Bridges have an irresistible attraction for most anglers. You can hardly better a bridge as a vantage point for reading the water, and bridge pools will often give you a good indication of the species present in an unfamiliar stretch of the river. If you are fortunate you may be able to pinpoint some really big fish.
The midspan piles which support many bridges can have a significant effect on the pattern of water flow in a river, often with great benefits for the angler.
POINTS TO WATCH
It is illegal to fish from bridges because they are public rights of way. Even if you, or your club, have the fishing rights adjoining a road bridge, you could be prosecuted for fishing from it. Nor can you moor a boat underneath a bridge.
Despite a wide variation in design, bridges have one thing in common – they provide cover for fish. Most affect a river’s flow, creating an area of water which is attractive to fish.
For the angler’s purposes, bridges fall into two categories. Older bridges, with buttresses and pillars, disrupt the flow considerably and so provide more interest for both fish and angler. Many old bridges were at some time allied with water mills and adjoin deep pools with eddies, slacks and bays that were formerly mill pools.
Modern structures made of precast concrete do not create such a rich habitat for fish since it is unusual for them to have buttresses or central piles that influence the flow. Yet they may still afford shelter. Fine dace of about 12oz, chub to 3lb, and a shoal of barbel of 4-5lb have been seen in Oxfordshire streams no more than 10ft wide, in water only 12in deep. There, the bridge supports did not affect the flow at all. Security, shelter or shade may all attract fish to modern bridges. Certainly there are examples where the fish shelter during the day and only venture into open water as it gets dark.
With the traditional style of bridge, whose piles stand in the river, the bulk of fish activity normally occurs downstream of the structure, where the flow, tem-porarily constricted by the piles, reverts to normal. Big fish do live under arches – particularly in mill bridges where the mill still exists – but water there is often too fast and shallow to be fished comfortably. Chub, roach and dace spend some of their feeding time under the arches, as the stonework is a larder for natural food – small crustaceans, water insects and leeches, algae and silkweed. From June to October bridge structures and piles which support the river bank are covered below the water line with thick bands of silkweed. Hidden within the weed is a mass of minute animal life that provides an abundance of food for fish and can provide the angler with one of the best natural baits available. Despite these feeding patterns, the pool below is far more of a regular home for fish. From August onwards, roach, dace and chub graze or feed on the weed, browsing like cattle when the water is quiet, or lying in the weirpools to take small particles of weed as it is dislodged and worked downstream by the current.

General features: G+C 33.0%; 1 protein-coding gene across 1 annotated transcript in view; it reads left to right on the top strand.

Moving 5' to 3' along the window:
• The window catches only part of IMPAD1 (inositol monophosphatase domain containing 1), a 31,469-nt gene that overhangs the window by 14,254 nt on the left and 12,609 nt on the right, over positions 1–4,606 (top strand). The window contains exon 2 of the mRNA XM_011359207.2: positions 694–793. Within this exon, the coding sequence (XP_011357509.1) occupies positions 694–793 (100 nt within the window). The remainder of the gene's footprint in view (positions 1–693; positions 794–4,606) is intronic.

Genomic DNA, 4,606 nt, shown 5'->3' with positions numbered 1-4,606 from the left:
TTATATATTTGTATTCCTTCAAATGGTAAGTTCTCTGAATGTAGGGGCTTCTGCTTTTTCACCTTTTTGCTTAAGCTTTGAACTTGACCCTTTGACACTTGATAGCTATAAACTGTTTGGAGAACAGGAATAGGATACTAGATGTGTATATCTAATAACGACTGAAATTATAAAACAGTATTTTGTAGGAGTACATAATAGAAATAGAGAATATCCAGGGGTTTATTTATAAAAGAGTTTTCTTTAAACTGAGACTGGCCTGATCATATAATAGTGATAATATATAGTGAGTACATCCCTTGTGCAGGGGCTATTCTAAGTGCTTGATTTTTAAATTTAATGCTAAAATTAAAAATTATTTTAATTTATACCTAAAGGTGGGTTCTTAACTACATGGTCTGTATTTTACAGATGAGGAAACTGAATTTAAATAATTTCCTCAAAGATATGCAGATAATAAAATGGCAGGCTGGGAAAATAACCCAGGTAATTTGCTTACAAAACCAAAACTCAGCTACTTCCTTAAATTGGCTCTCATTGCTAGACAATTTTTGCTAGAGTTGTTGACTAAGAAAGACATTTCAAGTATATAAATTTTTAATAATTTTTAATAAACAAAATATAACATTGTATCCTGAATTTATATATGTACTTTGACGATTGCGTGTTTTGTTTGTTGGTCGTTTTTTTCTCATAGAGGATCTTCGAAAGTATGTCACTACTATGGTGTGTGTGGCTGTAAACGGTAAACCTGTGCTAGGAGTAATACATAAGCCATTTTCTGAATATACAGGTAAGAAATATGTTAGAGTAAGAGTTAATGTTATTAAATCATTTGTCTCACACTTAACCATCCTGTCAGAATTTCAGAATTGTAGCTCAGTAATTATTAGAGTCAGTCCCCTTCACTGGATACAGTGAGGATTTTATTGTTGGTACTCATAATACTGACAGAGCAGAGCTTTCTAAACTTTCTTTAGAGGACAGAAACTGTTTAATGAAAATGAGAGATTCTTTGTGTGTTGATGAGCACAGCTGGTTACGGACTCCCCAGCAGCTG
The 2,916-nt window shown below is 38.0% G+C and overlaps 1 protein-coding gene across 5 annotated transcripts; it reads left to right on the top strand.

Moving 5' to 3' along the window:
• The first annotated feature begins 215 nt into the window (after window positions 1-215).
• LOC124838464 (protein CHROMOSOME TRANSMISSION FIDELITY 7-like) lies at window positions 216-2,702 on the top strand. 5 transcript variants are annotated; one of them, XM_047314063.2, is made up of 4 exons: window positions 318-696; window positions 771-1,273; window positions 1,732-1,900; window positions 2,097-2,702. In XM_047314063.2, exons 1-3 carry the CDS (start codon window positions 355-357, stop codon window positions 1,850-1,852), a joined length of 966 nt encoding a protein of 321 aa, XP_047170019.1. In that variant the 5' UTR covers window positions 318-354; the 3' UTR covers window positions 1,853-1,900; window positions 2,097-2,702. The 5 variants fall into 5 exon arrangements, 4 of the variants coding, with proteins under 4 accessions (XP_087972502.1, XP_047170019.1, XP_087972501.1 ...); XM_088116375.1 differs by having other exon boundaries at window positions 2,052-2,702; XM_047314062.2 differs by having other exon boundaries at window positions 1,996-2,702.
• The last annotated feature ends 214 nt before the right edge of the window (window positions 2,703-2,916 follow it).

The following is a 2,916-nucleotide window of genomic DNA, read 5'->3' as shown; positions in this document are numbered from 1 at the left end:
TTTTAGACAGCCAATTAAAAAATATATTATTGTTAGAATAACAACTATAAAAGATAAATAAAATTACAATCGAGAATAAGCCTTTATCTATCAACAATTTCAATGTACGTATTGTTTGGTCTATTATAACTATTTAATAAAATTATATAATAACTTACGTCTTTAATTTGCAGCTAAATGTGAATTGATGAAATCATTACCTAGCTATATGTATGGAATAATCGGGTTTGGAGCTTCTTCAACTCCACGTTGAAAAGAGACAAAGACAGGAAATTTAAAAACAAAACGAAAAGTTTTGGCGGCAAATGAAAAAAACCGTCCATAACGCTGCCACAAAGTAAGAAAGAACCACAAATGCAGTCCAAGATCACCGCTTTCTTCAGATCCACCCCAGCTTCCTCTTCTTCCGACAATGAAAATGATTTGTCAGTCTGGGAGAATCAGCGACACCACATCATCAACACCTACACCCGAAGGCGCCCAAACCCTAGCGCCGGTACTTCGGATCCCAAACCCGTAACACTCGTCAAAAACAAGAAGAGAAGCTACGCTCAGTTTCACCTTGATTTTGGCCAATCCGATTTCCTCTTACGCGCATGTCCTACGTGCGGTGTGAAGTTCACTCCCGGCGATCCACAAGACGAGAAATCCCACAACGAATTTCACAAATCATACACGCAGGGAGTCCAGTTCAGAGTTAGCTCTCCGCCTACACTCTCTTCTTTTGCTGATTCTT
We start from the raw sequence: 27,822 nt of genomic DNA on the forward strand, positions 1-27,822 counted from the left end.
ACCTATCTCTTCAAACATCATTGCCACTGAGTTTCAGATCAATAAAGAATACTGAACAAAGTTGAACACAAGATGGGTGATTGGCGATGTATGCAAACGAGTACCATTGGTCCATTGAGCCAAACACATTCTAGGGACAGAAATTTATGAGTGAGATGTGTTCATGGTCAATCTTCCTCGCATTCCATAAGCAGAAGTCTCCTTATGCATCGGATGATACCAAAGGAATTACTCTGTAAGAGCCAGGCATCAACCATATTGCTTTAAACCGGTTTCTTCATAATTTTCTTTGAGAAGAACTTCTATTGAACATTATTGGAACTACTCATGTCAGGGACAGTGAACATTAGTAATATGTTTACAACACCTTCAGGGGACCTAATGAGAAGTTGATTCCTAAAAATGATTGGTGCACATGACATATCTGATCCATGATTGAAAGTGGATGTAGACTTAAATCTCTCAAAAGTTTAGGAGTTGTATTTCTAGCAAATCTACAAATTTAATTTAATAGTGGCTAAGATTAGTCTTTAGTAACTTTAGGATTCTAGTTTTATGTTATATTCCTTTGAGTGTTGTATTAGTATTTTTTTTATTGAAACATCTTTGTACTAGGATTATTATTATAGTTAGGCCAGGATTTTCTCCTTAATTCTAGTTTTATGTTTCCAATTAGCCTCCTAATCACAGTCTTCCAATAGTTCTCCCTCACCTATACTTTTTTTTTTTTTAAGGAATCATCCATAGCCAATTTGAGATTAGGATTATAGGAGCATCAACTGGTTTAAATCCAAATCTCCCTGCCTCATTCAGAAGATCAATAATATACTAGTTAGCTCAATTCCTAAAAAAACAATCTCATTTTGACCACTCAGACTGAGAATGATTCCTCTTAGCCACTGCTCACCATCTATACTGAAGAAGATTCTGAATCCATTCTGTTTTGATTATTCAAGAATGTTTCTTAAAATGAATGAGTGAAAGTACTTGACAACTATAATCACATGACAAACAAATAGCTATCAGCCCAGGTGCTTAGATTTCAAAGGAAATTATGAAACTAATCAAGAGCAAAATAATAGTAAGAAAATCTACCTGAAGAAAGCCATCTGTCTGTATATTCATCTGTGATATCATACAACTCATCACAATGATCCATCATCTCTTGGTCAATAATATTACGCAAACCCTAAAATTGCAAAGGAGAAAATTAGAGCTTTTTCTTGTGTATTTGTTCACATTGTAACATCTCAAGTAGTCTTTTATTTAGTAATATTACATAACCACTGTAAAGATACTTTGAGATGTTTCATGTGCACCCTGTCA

The deep central run, 8ft deep, is the home of big chub. Slacker water 5-6ft deep and close to cabbages, is favoured by big perch, which ambush minnows from their shelter. Bulrushes and cabbages also provide ambush cover for the occasional large pike, and the bulrushes are the home of caddis. Roach shoals are attracted to the smooth central glide where the bottom begins to shelve up towards the bridge. The boulders in this shallower water are the home of crayfish, on which chub feed. Between the stones of the arches, there is abundant silkweed.
With the winter floods, the bridge pool widens and slacks are created which engulf the marginal willows. This seasonal slack water harbours roach and chub.
There appears to be little natural food or weed life in some rivers, so fish are probably attracted by the accumulation of debris against the piles. An assortment of prams and bedsteads shelters barbel from the strongest midstream current. For the angler, their tempting presence outweighs the risk of the possibility of snagged tackle.
Down from the bridge, the bank is often reinforced with metal piles to cut down erosion in times of spate. Again, there seems to be a scarcity of food, but barbel certainly favour the area. They are not often in evidence during the day when the towpath is busy, but gather shortly after dusk.
A barbel hotspot occurs some 4ft from the towpath bank, where the current, hastened by the bend, slows down once more and the surface ‘boil’ ceases.
This downstream section also holds big roach which, when the river is at its normal level, choose an even glide 8-9ft deep in the centre of the river. When the river is in spate, the silted up shallow slack becomes an attractive back-eddy, some 6ft deep, and the roach will fall back into its shelter.
Although the angler cannot fish from bridges, his sport can benefit greatly from an understanding of their influence on a river and its animal and plant life.